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Federal approval of proposed HP-Compaq merger doesn't make it a sure thing

Updated:

WASHINGTON (AP) _ Approval by federal regulators adds momentum to the proposed $22 billion merger of Hewlett-Packard Co. and Compaq Computer Corp., but the deal still faces a tough shareholder vote.

HP, based in Palo Alto, Calif., and Compaq, based in Houston, believe merging will improve the economics of their struggling personal computer divisions and generate $2.5 billion in savings. The deal also would make them dominant in several growing technology markets, especially corporate computing and high-tech services.

Hewlett and Packard family interests have opposed the merger, which would be the biggest in high-tech history.

The Federal Trade Commission said Wednesday it voted to close its antitrust investigation of the proposed deal. The 5-0 commission vote requires no additional action from the companies to meet antitrust requirements.

``They are over the regulatory roadblocks,'' said Paul McGuckin, a vice president with Gartner Inc., an analysts firm. ``It's not a certainty that the merger is going to get approved, but its certainly better than a 50-50 chance now.''

The FTC said it ``did not find reason to believe that the proposed transaction would impair competition in any relevant markets.'' The agency said it reached that conclusion after an extensive investigation into the merger's effects in markets for products including personal computers, servers and microprocessors.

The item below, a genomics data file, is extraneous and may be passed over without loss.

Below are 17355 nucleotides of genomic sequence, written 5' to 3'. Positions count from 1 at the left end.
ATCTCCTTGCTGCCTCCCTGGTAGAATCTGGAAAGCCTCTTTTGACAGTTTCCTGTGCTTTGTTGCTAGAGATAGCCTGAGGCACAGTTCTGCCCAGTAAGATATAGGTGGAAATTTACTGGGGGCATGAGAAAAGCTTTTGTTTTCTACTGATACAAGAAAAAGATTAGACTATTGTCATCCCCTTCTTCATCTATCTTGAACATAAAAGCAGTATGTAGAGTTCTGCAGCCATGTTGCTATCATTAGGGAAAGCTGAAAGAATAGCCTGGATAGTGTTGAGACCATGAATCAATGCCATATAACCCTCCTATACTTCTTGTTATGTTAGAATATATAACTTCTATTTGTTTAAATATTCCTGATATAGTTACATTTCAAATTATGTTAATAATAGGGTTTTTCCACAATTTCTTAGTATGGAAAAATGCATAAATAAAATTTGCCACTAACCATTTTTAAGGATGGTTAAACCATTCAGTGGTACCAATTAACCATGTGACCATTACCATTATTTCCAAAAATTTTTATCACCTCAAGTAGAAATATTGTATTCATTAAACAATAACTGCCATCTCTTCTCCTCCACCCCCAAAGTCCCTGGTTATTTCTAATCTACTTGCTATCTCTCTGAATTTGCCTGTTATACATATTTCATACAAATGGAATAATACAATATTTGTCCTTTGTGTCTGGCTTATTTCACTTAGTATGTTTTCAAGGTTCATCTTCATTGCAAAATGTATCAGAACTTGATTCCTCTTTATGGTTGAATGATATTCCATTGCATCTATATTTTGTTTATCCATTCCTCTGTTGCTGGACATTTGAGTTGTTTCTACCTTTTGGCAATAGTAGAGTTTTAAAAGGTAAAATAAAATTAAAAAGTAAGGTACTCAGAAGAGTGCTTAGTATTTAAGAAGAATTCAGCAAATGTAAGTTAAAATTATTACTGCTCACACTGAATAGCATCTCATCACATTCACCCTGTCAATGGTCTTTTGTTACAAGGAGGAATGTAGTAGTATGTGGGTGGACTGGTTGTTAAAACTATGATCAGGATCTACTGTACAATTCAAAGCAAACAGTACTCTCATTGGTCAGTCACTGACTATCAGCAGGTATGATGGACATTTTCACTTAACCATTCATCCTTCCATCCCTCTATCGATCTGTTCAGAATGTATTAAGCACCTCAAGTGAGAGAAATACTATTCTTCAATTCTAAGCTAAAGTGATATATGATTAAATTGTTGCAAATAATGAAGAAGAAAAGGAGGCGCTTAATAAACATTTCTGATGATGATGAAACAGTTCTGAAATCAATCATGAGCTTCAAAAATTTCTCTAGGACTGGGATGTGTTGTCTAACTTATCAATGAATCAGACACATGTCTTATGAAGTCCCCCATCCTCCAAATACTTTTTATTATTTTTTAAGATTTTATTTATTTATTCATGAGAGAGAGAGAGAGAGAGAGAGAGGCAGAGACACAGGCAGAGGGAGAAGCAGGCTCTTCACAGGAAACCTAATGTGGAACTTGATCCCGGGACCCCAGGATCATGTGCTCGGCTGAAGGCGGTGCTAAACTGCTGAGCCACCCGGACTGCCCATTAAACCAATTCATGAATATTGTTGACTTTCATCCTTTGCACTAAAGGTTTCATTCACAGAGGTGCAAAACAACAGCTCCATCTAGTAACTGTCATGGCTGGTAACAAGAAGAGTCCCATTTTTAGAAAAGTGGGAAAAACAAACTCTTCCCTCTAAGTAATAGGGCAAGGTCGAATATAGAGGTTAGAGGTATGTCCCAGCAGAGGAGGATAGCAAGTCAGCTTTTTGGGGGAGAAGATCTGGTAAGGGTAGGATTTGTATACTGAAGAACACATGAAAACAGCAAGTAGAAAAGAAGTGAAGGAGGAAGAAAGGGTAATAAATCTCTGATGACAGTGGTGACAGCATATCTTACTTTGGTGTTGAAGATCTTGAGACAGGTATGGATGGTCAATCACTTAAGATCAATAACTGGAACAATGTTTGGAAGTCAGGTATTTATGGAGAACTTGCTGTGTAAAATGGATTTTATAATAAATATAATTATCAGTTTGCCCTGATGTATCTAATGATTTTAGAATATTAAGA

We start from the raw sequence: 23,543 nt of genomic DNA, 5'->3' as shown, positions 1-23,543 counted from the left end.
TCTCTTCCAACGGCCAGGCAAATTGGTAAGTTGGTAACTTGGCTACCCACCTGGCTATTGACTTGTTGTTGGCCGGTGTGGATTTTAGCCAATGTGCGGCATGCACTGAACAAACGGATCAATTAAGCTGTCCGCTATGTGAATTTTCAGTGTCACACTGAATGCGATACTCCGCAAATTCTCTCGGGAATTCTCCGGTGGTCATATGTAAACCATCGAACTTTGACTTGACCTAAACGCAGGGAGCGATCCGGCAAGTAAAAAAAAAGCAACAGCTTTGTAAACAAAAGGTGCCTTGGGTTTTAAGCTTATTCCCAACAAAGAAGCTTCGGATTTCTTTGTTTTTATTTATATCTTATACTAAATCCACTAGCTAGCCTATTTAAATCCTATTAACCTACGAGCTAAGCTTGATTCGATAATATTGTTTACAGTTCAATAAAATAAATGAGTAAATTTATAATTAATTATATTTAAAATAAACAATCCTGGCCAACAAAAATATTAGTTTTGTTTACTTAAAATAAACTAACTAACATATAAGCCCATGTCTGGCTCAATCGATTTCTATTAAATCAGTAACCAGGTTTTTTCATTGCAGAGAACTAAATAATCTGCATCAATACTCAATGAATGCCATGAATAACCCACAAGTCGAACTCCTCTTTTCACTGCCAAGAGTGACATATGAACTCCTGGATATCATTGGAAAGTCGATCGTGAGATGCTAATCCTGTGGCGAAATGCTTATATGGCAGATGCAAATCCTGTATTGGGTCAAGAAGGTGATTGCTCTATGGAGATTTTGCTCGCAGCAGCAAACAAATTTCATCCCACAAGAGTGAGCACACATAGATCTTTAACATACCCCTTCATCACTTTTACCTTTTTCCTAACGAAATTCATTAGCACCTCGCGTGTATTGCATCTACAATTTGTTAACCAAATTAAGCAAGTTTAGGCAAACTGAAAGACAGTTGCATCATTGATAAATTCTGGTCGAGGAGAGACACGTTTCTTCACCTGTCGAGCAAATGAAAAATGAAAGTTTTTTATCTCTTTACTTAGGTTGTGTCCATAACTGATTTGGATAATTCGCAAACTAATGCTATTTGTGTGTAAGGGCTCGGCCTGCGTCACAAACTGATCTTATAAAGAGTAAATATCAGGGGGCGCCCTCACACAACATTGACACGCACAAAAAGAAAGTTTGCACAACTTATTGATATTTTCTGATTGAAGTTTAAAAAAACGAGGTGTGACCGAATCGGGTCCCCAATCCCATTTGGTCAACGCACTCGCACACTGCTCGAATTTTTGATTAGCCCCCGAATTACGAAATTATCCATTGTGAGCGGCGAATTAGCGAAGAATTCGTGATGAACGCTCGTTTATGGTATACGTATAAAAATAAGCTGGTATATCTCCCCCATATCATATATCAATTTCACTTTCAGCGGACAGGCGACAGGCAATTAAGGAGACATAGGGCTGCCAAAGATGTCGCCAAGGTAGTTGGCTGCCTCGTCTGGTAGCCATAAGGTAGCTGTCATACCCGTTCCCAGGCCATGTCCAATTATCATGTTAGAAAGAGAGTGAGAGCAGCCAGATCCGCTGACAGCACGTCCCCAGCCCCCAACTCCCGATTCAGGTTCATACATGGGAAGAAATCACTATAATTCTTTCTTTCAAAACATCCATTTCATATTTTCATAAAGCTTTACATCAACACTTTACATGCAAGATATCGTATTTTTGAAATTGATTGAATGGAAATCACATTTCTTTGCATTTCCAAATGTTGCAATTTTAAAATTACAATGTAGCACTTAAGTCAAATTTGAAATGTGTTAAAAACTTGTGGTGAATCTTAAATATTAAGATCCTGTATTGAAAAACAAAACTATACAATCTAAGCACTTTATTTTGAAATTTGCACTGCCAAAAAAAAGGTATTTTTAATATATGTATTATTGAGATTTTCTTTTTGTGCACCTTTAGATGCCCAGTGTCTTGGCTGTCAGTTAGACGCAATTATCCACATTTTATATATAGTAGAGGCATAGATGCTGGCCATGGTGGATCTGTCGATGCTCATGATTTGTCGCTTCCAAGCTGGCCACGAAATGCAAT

European and Canadian antitrust officials already have approved the merger.

Carly Fiorina, Hewlett-Packard's chairwoman and chief executive, said the FTC decision ``validates our conviction from the outset that the merger can only enhance competition throughout our markets.''

``We are now focused on winning the share owner vote,'' she said.

Michael Capellas, Compaq chairman and chief executive, said, ``With the FTC approval, it is clear that we are building momentum in the marketplace.''

``We believe the merger will create a world-class technology company to the ultimate benefit of shareholders, customers and employees,'' he said.

HP shareholders are to vote March 19. Compaq shareholders, voting the next day, are expected to approve the deal.

Opponents including Walter Hewlett, son of HP co-founder William Hewlett and a member of the HP board, worry that absorbing Compaq into HP would be a difficult and distracting process. In their view, Compaq would dramatically increase HP's exposure to the slumping personal computer business at the expense of the profitable printing and digital-imaging division.

HP and Walter Hewlett have been locked for months in a bruising, political-style campaign for shareholder support, which is expected to intensify as the vote gets closer. More than 20 percent of HP shares, including those held by the Hewlett and Packard families, are lined up against the acquisition.

In a statement Wednesday, Hewlett said, ``We all know that regulators vociferously express concern when there is even a whiff of competitive advantage in a merger.''

``We believe that HP stockholders should be concerned when competitors like Sun, Dell and IBM don't object to a transaction that is supposed to add value to HP,'' he said.

On Tuesday, Institutional Shareholder Services, an influential research firm based in Rockville, Md., gave another boost to the merger by saying HP's acquisition of Compaq could be an excellent long-term move despite sizable risks.
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